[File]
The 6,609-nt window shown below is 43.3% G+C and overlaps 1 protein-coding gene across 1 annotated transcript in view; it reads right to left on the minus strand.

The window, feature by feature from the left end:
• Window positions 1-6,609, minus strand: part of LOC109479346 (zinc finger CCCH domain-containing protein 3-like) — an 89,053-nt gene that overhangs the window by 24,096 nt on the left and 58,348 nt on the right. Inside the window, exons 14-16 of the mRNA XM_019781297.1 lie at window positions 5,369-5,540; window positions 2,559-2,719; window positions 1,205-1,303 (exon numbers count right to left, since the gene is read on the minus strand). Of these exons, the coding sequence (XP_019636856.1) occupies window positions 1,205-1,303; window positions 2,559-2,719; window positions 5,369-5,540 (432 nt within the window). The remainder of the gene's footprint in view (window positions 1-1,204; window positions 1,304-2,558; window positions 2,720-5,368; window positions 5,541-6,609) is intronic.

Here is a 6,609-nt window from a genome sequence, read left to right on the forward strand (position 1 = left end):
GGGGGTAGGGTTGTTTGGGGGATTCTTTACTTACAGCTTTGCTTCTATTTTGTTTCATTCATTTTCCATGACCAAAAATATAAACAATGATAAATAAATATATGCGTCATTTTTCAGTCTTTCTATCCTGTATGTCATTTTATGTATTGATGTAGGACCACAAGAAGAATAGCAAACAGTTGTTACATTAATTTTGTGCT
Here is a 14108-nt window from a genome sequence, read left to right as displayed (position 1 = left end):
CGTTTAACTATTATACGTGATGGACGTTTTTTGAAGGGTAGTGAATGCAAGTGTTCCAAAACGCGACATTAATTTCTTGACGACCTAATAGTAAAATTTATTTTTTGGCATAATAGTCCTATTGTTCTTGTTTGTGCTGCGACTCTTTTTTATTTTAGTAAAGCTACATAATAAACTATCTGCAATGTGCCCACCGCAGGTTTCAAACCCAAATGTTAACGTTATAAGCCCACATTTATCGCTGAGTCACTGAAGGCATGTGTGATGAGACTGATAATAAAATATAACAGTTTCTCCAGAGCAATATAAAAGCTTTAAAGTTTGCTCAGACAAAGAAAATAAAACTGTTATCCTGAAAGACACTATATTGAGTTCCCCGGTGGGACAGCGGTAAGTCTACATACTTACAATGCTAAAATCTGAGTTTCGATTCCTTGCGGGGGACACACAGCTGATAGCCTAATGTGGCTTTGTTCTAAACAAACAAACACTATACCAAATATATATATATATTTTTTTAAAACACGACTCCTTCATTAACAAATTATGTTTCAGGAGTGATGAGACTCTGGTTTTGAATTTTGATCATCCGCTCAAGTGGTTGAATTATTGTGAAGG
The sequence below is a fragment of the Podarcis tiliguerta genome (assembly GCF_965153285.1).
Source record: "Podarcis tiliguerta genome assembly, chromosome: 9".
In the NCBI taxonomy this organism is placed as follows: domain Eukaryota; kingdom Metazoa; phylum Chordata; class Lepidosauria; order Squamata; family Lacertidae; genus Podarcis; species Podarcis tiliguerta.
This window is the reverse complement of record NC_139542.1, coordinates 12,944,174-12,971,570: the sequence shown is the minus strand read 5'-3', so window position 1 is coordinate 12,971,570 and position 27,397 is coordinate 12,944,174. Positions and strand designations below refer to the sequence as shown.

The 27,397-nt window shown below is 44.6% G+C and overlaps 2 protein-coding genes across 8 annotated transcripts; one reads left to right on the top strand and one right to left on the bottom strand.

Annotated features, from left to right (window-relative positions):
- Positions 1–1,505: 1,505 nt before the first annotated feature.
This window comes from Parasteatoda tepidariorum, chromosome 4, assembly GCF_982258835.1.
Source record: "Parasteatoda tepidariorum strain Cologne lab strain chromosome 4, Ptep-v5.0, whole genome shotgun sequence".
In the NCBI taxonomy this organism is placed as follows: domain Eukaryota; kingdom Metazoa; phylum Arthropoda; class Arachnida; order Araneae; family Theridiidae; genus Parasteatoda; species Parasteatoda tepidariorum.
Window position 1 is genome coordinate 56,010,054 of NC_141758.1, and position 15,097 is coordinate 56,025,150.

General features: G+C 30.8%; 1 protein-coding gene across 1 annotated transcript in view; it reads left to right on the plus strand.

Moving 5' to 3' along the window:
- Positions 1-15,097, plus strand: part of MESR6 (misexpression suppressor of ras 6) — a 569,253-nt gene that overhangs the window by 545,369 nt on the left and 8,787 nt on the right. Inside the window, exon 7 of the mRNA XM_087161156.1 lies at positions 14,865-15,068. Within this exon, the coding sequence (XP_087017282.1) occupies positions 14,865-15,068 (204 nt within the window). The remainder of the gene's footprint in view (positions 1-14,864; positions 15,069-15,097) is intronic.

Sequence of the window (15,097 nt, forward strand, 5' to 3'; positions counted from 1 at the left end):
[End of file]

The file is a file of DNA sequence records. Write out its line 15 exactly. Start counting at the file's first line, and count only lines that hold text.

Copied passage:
This window comes from Parasteatoda tepidariorum, chromosome 4, assembly GCF_982258835.1.